We prefer to do our talking in the car because no matter how heated things might get, it’s impossible to walk away. We’ve always had our best conversations in a vehicle. One of my favorite memories of working in Calgary was the drive to and from work. Gaby and I carpooled, so every morning, we’d leave the house, usually grab coffee at Timmie’s (Tim Hortons), and chat all the way to work.
Strategy #2 – Showing Love
I read a book during our first few months of marriage that I would recommend to any couple – married or not. It’s called “The 5 Love Languages” by Gary Chapman.
The theory behind “The 5 Love Languages” is that we have an emotional tank that needs to be full for us to feel loved. Everyone gives and receives love in different ways, and what works for one person may not work for another. Gaby and I have two different primary love languages, and our relationship thrives when we speak to each other’s hearts. Full love tanks make for happy spouses, and happy spouses make for happy marriages! (Gary Chapman also has a book entitled “The 5 Love Languages of Children” which I would absolutely recommend to any parent. It speaks about how to keep our kids love tanks full as well.)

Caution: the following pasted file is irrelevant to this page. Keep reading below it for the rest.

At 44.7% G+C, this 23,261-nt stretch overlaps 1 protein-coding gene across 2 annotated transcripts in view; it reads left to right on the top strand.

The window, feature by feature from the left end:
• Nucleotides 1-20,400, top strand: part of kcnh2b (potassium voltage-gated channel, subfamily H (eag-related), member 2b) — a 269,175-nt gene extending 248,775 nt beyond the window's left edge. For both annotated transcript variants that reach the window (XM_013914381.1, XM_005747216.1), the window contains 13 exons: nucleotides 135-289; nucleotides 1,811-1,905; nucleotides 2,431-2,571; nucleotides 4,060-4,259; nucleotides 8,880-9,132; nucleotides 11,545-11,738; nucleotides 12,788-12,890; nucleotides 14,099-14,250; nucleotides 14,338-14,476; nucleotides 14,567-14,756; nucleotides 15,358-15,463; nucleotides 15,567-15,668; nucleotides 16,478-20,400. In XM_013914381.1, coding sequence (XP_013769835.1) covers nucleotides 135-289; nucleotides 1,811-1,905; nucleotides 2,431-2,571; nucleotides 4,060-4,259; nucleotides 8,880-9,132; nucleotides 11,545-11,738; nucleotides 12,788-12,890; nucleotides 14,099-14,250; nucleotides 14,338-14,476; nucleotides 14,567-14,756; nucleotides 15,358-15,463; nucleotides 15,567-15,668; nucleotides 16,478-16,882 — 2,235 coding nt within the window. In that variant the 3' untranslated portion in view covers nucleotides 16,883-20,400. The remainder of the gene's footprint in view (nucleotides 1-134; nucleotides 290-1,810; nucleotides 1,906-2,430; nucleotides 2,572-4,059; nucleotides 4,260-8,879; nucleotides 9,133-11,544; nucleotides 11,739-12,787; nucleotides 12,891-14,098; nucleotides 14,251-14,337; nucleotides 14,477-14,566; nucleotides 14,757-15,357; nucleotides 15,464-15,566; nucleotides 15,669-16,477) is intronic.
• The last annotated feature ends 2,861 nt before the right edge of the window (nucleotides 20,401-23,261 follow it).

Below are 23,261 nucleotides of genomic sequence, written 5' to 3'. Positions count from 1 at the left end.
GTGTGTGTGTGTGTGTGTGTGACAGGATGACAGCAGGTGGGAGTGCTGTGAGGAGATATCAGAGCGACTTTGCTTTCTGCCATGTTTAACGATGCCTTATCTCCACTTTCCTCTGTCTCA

Strategy #3 – Priorities
Another way that we keep our marriage strong is by making each other a priority – yes, even above the kids. We love our children very much, but we’re careful to make sure that they come in second to our relationship. Because one day, they will grow up, leave home, get married and have families of their own. Who will we be left with when that time comes? We want a marriage that will survive past our children’s growing years, and for that to happen, we need to put each other first.
Strategy #4 – Marriage Isn’t 50-50
I read an article a few years ago that showed up in my Facebook feed from the Huffington Post, “The Myth of a 50-50 Marriage”. Think about it – if each person is only putting 50% into their marriage, there are going to be struggles and arguments. And if you’re keeping score or doing “tit-for-tat” as Gaby and I call it, troubles will abound. This is something that we struggle with, especially when it comes to the mundane, such as, “I did the dishes last night, it’s your turn!” and “It’s your turn to change the poopy diaper – I already did one this morning!”. When the tit-for-tat starts to happen, we become roommates instead of a married couple. Our marriage is a lot happier when we give 100% every day and work until the jobs are done together.